Friday, September 27, 2019

The Collected Neville Library

The Collected Neville Library - Neville Goddard, Dr. Robert C. Worstell

“Imagining Creates Reality”

Those words sum up the application of Neville’s work to our world.

This work compiles the ten books written and published by Neville during his lifetime into a single ready reference for your use.

All texts are arranged in order of first published.

The 1948 Class Lectures are then added as an additional learning device so you can internalize his teachings more readily.

The work here was to duplicate his prose as accurately as possible so you can read it in its original format.

As you study these, look within and find the comparatives in your own life.

And as the Master said,

“He that believeth in me… greater works than these shall he do.”


Many persons, myself included, have observed events before they occurred; that is, before they occurred in this world of three dimensions.

Since man can observe an event before it occurs in the three dimensions of space, life on earth must proceed according to plan, and this plan must exist elsewhere in another dimension and be slowly moving through our space.

If the occurring events were not in this world when they were observed, then, to be perfectly logical, they must have been out of this world. And whatever is there to be seen before it occurs here must be “Predetermined” from the point of view of man awake in a three-dimensional world.

Thus the question arises: “Are we able to alter our future?”

The most remarkable feature of man’s future is its flexibility. It is determined by his attitudes rather than by his acts.

The cornerstone on which all things are based is man’s concept of himself. He acts as he does and has the experiences that he does, because his concept of himself is what it is, and for no other reason.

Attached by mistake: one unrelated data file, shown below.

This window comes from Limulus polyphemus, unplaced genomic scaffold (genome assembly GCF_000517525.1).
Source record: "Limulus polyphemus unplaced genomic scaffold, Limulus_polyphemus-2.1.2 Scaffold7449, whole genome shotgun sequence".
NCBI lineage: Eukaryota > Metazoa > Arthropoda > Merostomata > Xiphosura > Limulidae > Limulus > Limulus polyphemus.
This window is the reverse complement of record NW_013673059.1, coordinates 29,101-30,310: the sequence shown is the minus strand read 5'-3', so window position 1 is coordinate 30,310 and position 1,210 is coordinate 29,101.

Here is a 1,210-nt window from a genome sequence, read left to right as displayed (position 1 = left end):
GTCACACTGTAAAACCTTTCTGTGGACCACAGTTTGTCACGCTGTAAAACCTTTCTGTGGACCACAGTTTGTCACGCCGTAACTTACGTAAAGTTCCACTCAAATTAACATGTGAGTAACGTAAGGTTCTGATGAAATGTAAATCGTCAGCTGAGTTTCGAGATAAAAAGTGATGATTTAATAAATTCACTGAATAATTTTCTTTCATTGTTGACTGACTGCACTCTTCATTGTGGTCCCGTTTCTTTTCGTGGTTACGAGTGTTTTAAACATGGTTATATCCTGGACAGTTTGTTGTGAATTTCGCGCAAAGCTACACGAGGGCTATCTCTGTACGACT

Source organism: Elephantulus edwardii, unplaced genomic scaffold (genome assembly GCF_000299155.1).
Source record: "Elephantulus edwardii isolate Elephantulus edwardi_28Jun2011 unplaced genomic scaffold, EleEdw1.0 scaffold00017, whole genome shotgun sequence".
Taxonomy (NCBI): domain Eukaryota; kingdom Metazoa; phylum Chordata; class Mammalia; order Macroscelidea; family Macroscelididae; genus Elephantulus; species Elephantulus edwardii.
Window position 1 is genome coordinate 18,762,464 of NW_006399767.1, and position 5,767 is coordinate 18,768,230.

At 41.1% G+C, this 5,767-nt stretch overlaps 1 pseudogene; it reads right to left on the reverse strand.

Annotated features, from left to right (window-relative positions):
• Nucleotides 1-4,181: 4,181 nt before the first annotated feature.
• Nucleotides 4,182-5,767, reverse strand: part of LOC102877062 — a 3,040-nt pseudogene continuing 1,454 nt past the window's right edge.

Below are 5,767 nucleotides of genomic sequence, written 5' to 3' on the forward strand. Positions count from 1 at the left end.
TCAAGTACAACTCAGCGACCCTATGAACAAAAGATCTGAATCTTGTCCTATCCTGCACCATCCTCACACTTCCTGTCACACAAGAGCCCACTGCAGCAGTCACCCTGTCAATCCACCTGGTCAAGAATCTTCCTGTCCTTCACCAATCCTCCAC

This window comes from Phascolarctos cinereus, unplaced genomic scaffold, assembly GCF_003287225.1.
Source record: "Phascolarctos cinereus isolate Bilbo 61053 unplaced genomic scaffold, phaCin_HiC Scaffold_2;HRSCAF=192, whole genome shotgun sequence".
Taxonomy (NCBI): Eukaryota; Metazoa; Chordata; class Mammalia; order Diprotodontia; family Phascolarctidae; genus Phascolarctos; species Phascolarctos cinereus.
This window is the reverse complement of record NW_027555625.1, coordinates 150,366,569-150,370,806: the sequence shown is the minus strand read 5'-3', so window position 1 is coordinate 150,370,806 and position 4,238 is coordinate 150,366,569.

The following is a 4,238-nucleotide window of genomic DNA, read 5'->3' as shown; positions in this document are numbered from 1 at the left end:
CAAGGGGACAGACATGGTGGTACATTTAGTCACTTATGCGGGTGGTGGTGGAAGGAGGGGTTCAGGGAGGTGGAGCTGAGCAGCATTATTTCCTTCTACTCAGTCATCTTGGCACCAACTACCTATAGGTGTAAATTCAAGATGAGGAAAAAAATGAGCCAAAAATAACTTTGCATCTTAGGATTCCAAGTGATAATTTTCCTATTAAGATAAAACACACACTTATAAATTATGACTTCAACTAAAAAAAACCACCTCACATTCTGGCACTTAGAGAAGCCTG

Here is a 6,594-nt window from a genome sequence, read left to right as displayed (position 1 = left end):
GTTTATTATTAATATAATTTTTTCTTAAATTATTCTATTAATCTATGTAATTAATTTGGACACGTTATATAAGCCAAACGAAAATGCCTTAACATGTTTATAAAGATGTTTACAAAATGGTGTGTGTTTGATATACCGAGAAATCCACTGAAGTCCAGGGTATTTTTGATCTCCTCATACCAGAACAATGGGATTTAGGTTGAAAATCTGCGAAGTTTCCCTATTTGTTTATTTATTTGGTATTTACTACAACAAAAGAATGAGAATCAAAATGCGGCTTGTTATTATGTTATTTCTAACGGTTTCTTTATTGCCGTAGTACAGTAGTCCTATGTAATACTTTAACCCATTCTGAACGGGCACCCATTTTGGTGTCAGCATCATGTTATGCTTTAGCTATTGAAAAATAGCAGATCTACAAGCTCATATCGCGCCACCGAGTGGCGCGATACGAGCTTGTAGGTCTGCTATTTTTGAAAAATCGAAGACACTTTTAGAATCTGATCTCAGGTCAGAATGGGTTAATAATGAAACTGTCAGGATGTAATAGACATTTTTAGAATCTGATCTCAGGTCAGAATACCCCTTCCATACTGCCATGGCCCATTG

Had he a different concept of self, he would act differently.

A change of concept of self automatically alters his future: and a change in any term of his future series of experiences reciprocally alters his concept of self.

Man’s assumptions which he regards as insignificant produce effects that are considerable; therefore man should revise his estimate of an assumption, and recognize its creative power.

All changes take place in consciousness. The future, although prepared in every detail in advance, has several outcomes. At every moment of our lives we have before us the choice of which of several futures we will choose.

There are two actual outlooks on the world possessed by everyone, a natural focus and a spiritual focus. 

We may differentiate them as ordinary waking consciousness, governed by our senses, and a controlled imagination, governed by desire.

The natural view confines reality to the moment called now. To the natural view, the past and future are purely imaginary.

The spiritual view, on the other hand, sees the contents of time. It sees events as distinct and separated as objects in space.

The habit of seeing only that which our senses permit, renders us totally blind to what we otherwise could see.

To cultivate the faculty of seeing the invisible, we should often deliberately disentangle our minds from the evidence of the senses and focus our attention on an invisible state, mentally feeling it and sensing it until it has all the distinctness of reality.

Earnest, concentrated thought, focused in a particular direction, shuts out other sensations and causes them to disappear. We have but to concentrate on the state desired in order to see it…

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